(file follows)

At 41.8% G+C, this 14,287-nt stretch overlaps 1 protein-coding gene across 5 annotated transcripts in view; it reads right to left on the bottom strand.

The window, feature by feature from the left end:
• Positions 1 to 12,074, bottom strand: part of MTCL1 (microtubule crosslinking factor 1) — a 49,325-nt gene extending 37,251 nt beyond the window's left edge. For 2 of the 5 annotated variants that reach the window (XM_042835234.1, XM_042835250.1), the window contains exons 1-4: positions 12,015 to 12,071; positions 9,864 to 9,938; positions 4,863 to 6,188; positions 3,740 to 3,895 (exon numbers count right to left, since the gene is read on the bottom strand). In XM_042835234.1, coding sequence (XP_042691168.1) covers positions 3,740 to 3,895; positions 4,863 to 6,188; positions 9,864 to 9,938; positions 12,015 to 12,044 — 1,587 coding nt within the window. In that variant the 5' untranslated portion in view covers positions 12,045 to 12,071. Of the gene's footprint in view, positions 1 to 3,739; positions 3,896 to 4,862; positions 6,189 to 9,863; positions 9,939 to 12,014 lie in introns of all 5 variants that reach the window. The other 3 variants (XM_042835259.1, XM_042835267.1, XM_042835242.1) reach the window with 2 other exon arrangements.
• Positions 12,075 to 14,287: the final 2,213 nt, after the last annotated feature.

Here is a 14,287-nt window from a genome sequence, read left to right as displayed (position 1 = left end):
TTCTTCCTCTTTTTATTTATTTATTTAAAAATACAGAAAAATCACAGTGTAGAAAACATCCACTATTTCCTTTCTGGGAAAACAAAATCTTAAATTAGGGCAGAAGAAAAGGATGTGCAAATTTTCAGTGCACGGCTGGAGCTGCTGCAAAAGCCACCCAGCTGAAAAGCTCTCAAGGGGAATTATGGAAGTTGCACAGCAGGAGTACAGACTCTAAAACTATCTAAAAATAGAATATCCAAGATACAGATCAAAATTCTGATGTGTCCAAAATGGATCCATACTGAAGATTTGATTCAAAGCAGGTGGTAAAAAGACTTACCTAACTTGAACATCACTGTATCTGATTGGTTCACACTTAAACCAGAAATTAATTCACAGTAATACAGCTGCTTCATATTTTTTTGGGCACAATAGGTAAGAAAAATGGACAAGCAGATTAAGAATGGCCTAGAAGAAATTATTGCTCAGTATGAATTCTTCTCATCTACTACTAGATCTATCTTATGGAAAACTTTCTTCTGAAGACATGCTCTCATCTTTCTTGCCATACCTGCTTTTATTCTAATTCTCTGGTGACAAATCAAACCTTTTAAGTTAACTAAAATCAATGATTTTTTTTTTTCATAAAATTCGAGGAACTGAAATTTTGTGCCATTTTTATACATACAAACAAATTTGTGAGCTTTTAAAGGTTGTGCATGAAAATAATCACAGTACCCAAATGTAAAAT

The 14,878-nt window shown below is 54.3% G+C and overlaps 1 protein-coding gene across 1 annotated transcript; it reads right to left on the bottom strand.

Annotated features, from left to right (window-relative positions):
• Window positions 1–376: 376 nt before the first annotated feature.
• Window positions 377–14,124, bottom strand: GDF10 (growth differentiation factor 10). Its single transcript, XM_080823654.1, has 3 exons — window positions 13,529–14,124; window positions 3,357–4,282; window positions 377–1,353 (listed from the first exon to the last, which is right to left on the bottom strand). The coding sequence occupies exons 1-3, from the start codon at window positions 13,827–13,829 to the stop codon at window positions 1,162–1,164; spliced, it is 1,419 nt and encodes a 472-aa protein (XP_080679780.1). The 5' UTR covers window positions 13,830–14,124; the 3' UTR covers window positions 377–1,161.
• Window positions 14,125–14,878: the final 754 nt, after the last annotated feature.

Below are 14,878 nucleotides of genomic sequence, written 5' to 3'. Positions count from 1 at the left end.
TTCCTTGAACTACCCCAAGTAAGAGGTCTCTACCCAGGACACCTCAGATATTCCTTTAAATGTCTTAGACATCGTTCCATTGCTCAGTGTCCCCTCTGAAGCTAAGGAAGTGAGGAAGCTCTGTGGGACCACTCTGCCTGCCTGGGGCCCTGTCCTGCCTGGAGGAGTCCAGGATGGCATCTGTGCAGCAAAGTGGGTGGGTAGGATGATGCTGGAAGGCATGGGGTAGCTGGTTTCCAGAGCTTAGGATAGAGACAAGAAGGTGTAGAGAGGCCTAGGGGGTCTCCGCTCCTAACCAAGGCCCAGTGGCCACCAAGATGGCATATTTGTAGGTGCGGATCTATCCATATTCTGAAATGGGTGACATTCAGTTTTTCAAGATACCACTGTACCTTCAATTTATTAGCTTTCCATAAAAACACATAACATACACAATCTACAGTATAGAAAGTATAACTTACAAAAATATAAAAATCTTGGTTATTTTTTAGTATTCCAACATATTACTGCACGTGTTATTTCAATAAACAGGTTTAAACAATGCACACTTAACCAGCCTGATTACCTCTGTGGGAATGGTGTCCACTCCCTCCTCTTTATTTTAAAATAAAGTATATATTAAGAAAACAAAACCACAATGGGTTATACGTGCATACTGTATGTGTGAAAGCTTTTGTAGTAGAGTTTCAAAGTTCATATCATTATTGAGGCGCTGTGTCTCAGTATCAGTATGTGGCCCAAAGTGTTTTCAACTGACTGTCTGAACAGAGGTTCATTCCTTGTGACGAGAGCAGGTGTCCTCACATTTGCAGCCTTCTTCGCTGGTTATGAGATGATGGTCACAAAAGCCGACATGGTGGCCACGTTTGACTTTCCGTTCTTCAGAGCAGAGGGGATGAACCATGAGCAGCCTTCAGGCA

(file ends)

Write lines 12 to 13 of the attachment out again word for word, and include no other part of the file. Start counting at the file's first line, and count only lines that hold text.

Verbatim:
Below are 14,878 nucleotides of genomic sequence, written 5' to 3'. Positions count from 1 at the left end.
TTCCTTGAACTACCCCAAGTAAGAGGTCTCTACCCAGGACACCTCAGATATTCCTTTAAATGTCTTAGACATCGTTCCATTGCTCAGTGTCCCCTCTGAAGCTAAGGAAGTGAGGAAGCTCTGTGGGACCACTCTGCCTGCCTGGGGCCCTGTCCTGCCTGGAGGAGTCCAGGATGGCATCTGTGCAGCAAAGTGGGTGGGTAGGATGATGCTGGAAGGCATGGGGTAGCTGGTTTCCAGAGCTTAGGATAGAGACAAGAAGGTGTAGAGAGGCCTAGGGGGTCTCCGCTCCTAACCAAGGCCCAGTGGCCACCAAGATGGCATATTTGTAGGTGCGGATCTATCCATATTCTGAAATGGGTGACATTCAGTTTTTCAAGATACCACTGTACCTTCAATTTATTAGCTTTCCATAAAAACACATAACATACACAATCTACAGTATAGAAAGTATAACTTACAAAAATATAAAAATCTTGGTTATTTTTTAGTATTCCAACATATTACTGCACGTGTTATTTCAATAAACAGGTTTAAACAATGCACACTTAACCAGCCTGATTACCTCTGTGGGAATGGTGTCCACTCCCTCCTCTTTATTTTAAAATAAAGTATATATTAAGAAAACAAAACCACAATGGGTTATACGTGCATACTGTATGTGTGAAAGCTTTTGTAGTAGAGTTTCAAAGTTCATATCATTATTGAGGCGCTGTGTCTCAGTATCAGTATGTGGCCCAAAGTGTTTTCAACTGACTGTCTGAACAGAGGTTCATTCCTTGTGACGAGAGCAGGTGTCCTCACATTTGCAGCCTTCTTCGCTGGTTATGAGATGATGGTCACAAAAGCCGACATGGTGGCCACGTTTGACTTTCCGTTCTTCAGAGCAGAGGGGATGAACCATGAGCAGCCTTCAGGCA